Taking River Smallmouth on Spinnerbaits


June is one of my favorite months for river smallmouth fishing. It just seems as though everything points toward success on the water. The weather is right, bug hatches are taking place, the baitfish are on the move, the water levels usually are pretty stable and the fish are biting.


Over the decades, smallmouth fishing in the rivers of the upper Midwest has become my passion—right up there with duck hunting—and I’m always ready to get back to the river. Especially this year since I had knee surgery in February for a torn meniscus and a bone fracture. About the only fishing I have done is pond fishing for bluegills and largemouth bass. That was done mostly from a chair on the bank. Now I am healed, and the fish are trembling!


There is a plethora of ways to take river smallies, from floating Rapalas, swim baits, Blue Fox spinners, tubes and other soft plastics, but I really like to fling spinnerbaits at them. As we all know, the spinnerbait resembles nothing that is found in nature, but it certainly does catch fish. The combination of vibration, thump, flash, bling and sound appeals to all the senses and attracts even those finny critters that are in a neutral mood. There is nothing in the world of river fishing that beats getting into a fight with a red-eyed smallie that wants to take your lure away from you.


Working upstream

So, where to begin? I like to park my truck near a bridge, slip into hip boots, tie on a wading stick and start working upstream. River bass live and die by the current. They spend about 95 percent of their time looking upstream. Why? Because this is the direction from which their food will flow. Accordingly, I make about 95 percent of my casts in that direction and work the lure back towards myself.


Bridge abutments hold logs, grass and other river flotsam that provide perfect hiding places for baitfish. Smallmouths instinctively know this and can be found there, searching for something to eat. Make your casts parallel to the debris and the abutments and be ready for a strike at any time. Just downstream from the bridge, there should be a washout. Even if it is only a couple of feet deeper, it may hold a fish or two. Don’t miss making a cast or two into it.


Moving upstream, look for any riffles or current breaks—these most likely will hold fish. Make your first casts at the base of the riffle and work the lure all the way back to your position, then a yard or two beyond. Smallmouths are notorious followers and may surprise you by striking at the lure just as you are raising it from the water. Always be ready. Don’t stand with your legs spread widely apart. A fish may dart between them, causing mayhem or tearing your waders with an exposed hook.

You can be among the first to get the latest info on where to go, what to use and how to use it!

This field is for validation purposes and should be left unchanged.


After you have thoroughly fished the riffle base, make a few casts at its head. Smallies may be up there chasing minnows or crawdads. As you cast, look for emergent weeds, make casts parallel to them and don’t worry about getting snagged. Besides all of its flash and bling, the spinnerbait proves itself to be a great river lure due to its ability to ride through the weeds. At this time of year, I have seen smallmouths rooting in the weeds and have caught them with a well-placed cast.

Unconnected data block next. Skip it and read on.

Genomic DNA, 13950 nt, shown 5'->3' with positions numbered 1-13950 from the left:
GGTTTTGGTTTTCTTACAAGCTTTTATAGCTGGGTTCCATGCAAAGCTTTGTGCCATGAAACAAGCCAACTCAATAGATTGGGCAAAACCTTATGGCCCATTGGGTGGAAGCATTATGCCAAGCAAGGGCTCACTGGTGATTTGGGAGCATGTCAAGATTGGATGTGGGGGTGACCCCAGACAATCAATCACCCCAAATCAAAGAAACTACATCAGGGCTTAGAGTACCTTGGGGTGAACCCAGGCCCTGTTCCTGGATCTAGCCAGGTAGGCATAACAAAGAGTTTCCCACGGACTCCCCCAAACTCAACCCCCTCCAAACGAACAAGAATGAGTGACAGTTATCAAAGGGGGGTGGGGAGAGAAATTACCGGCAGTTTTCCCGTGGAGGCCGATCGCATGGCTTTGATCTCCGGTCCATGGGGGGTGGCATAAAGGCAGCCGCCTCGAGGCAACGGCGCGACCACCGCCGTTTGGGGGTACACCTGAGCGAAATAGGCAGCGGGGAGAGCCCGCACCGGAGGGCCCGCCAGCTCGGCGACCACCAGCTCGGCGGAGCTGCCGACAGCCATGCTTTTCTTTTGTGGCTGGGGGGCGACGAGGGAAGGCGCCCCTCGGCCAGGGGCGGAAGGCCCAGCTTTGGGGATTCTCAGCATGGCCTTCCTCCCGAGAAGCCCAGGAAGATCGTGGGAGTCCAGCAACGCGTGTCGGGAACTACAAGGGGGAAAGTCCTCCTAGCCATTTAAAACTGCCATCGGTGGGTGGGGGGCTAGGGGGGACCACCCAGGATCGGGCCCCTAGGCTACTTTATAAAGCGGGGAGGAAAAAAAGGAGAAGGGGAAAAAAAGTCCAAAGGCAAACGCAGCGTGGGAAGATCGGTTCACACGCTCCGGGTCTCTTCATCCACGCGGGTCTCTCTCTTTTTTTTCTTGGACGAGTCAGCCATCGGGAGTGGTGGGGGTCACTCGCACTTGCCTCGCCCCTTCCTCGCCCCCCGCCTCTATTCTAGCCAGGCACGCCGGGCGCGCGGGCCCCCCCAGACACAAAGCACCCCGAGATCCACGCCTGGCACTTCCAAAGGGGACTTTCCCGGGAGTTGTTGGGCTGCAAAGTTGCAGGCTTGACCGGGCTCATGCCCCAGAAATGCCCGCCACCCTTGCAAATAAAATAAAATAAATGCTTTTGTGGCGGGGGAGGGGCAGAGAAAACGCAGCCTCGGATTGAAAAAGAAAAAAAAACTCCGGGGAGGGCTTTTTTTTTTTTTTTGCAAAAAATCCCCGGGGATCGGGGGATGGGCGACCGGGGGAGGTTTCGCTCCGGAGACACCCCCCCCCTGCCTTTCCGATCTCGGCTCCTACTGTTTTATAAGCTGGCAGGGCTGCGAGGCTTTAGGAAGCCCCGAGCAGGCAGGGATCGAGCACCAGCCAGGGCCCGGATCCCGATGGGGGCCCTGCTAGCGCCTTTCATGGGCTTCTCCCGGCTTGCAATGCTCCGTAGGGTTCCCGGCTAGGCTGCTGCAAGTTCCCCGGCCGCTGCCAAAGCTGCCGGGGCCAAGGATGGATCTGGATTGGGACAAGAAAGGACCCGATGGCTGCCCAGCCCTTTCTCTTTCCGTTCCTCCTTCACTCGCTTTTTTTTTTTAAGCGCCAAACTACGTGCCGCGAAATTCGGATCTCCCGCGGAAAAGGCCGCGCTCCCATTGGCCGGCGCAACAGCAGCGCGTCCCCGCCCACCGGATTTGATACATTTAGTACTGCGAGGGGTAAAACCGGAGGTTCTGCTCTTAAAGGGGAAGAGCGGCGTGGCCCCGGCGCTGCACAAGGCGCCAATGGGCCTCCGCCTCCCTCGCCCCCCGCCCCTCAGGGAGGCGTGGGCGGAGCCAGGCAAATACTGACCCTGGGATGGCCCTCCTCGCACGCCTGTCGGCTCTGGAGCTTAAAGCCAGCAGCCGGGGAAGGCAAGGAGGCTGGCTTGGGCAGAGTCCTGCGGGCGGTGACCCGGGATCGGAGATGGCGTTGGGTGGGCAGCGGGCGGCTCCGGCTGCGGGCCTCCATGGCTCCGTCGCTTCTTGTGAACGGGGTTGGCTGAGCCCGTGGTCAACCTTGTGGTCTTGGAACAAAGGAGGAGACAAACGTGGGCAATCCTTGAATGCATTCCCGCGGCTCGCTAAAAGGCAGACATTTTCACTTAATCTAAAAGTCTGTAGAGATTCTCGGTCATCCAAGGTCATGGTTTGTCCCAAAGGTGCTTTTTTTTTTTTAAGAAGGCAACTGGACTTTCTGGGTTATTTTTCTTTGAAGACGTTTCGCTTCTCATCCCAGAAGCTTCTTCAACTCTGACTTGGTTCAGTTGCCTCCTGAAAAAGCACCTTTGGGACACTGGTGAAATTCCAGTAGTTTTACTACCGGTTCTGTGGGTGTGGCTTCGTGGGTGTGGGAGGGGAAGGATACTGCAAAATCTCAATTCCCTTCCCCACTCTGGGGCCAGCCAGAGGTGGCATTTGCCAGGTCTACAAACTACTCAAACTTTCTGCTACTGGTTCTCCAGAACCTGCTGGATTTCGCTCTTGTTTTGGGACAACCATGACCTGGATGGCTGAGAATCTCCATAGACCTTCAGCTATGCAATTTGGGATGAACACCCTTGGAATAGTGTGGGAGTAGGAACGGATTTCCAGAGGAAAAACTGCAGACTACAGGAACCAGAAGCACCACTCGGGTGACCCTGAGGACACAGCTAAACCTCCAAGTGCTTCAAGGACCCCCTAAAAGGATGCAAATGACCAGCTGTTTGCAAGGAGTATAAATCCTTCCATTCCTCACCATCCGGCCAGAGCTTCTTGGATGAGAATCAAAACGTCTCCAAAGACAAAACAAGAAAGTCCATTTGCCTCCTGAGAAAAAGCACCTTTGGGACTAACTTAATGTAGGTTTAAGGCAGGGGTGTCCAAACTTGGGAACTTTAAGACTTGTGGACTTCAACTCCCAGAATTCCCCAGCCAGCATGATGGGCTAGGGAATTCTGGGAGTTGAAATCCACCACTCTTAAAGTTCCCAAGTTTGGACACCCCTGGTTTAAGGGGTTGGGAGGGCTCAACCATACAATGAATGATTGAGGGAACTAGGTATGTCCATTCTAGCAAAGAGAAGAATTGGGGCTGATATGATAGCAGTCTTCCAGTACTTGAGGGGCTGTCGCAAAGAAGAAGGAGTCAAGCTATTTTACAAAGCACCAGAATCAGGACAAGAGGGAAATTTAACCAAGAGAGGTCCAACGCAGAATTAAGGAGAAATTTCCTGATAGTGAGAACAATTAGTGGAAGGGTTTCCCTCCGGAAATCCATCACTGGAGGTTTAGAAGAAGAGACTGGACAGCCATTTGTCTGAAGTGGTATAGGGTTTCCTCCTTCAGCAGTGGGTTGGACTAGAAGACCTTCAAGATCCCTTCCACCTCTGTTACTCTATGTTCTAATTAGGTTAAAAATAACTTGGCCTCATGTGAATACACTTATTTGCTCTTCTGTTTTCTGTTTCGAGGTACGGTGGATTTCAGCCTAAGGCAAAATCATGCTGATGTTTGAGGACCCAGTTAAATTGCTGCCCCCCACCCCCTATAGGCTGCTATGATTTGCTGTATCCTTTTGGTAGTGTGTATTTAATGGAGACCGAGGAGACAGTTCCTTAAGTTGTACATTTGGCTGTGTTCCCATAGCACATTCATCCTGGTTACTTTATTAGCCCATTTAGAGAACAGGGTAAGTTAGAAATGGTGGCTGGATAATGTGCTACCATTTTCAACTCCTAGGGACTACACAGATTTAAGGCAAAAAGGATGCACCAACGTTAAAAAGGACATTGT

Locations to lock on

Blown-down trees, pools, eddies, rock piles, lily pads—all are potential hotspots for taking a few fish. Where the water is deeper, let the lure sink for a couple of seconds. Then, keep up a steady retrieve. No luck? Yo-yo it back to your position. Better yet, drag it near the bottom. In shallower water, try “waking it”—keeping your rod tip high and running just under the surface. Many times, this will provoke neutral fish into a strike. On a river bend, fish the outside bend where there is deeper water. Start with a fast retrieve. No takers? Slow it down. Experiment and let the fish tell you what they want.


Don’t be afraid to change lures. If I had to pick one color for river spinner baitin’, it would be black with a black/yellow skirt, one silver willow leaf blade and one gold willow leaf. Why the willow leaf? The fish, most likely, will be chasing minnows and this blade imitates the bait. If the river were murky, I might switch to Colorado blades to provide extra thump.


There are so many brands of spinnerbaits on the market that it almost defies the imagination. The prices vary from “bargain bin” to absolutely ridiculous. All will catch fish under the right conditions. Choose six to eight lures in various colors (with an emphasis on black, white and chartreuse) and sizes. Spinning rod or casting rod doesn’t matter much, just use what suits you the best. Keep your line fresh and free from nicks and do not use a swivel. Either tie directly to the lure or use a small snap with which to change lures.


For safety’s sake, I would not think of entering the water without a wading stick of some kind. Round out your gear with a pair of shades, some insect spray and a bottle of water and you are good to go on the river.